Since the Minorcan community left in the 1770’s, the Catholic community in the New Smyrna Beach area was all but non-existent. Then, in the late 1800’s, Catholic settlers began moving into the area to raise crops and began to establish the citrus industry. Ferdinand and Anna Nordman, a Catholic couple with a large family, purchased the old Murray farm north of the New Smryna community. Local Catholics were invited into their home every Sunday for Mass. A priest form St. Peter’s in Deland, 20 miles away, would ride by horseback to this out mission established under the direction of Father John O’Boyle, pastor of St. Peter’s, in 1887. One of the priests who would travel to the New Smyrna community, rather than ride horseback, would ride his bike. He would ride his bike through the country and the cow manure until 1913 when he was appointed the youngest bishop (St. Augustine) in the United States at age 36.
In 1921 Father Hurley became Archbishop of Baltimore, he took the opportunity to suggest to Bishop Barry, who at the time was Bishop of St. Augustine, that a Redemptorist foundation be established in the state of Florida.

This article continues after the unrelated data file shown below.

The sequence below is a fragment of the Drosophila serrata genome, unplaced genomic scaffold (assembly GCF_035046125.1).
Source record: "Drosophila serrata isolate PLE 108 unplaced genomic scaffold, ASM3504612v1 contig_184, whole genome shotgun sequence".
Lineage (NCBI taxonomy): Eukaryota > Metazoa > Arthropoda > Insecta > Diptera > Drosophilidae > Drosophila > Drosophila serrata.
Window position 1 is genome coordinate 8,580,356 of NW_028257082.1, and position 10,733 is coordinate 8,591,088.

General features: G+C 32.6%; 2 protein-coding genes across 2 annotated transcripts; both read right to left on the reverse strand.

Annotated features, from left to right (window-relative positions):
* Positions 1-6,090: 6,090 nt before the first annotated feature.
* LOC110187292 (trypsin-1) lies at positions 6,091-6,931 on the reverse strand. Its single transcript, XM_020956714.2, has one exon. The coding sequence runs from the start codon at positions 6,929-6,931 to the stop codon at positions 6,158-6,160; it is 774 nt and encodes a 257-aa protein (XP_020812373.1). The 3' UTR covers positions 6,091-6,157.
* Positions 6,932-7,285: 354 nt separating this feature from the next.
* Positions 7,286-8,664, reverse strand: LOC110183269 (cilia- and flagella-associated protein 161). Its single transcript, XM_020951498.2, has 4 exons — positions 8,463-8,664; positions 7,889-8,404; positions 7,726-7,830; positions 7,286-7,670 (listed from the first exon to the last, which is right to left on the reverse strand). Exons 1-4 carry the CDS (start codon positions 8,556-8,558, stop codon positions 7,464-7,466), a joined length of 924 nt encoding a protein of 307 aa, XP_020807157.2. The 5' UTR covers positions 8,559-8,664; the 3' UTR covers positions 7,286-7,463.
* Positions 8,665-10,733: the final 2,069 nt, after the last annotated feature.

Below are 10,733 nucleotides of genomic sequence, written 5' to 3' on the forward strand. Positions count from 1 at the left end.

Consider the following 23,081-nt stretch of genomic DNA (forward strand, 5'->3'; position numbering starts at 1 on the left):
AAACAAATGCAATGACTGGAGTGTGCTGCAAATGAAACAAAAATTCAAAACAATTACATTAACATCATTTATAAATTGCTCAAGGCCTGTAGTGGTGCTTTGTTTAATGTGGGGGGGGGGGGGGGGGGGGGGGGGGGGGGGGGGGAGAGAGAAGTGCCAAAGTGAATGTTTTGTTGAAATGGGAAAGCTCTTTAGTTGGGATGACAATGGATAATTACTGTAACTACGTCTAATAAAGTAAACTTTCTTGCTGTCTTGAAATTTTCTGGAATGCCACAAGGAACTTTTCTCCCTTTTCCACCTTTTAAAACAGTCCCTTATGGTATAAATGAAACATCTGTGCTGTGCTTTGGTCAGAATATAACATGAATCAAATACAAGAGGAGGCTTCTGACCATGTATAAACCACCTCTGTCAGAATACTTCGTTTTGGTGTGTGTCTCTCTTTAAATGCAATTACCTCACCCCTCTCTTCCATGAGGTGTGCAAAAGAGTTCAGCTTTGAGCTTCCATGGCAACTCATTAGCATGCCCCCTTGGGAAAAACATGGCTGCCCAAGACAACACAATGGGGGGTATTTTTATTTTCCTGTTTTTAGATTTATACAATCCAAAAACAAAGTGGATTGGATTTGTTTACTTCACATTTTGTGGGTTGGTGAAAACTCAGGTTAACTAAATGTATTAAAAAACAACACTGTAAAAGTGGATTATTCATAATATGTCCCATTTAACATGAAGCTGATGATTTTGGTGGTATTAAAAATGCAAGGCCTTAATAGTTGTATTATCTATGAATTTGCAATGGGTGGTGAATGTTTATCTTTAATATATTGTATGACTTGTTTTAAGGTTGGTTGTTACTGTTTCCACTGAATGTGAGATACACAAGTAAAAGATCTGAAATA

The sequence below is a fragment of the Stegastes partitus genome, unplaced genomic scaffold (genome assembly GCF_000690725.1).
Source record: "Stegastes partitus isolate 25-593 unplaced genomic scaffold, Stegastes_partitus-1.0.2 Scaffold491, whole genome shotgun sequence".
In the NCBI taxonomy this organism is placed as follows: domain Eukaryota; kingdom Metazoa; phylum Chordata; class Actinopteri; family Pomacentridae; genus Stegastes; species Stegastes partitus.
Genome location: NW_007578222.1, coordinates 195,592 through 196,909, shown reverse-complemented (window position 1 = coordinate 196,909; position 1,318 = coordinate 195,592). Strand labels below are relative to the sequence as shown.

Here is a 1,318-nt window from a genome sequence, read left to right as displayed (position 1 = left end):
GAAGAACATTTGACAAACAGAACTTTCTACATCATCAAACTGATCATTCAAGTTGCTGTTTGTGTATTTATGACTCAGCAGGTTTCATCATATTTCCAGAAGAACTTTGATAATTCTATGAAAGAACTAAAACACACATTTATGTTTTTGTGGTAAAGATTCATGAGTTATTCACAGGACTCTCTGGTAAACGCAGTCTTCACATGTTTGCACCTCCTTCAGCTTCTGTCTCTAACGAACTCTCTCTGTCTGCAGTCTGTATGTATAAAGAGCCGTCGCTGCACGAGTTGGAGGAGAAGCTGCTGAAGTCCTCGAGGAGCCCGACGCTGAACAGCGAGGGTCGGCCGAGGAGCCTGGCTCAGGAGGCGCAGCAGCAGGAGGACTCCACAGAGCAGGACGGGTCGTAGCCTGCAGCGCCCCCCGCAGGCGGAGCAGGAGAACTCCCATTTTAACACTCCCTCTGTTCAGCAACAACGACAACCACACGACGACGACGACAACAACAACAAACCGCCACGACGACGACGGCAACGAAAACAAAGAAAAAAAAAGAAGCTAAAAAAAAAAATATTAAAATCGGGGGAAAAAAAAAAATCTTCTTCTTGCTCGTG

Ferdinand Nordman was a very generous man, he donated the property and all the lumber for the new church, which held only 80 people. The foundation was soon established, and Father Joseph Downey was appointed as First Superior to take charge of the little wooden church named Sacred Heart December 12, 1926. We are blessed and thankful that we have members of the Nordman family worshipping with us to this day.
The Redemptorists have also been at the Parish of Sacred Heart and St. Gerard ever since.
The Sisters of Belmont brought education to the New Smyrna Beach area. The mission of Sacred Heart Parish was to build a school to educate the youth of the parish. Over the years, education of the community continues with their spirit. Our Redemptorist Fathers lead our parish and school with a quality religious and academic education to students and families.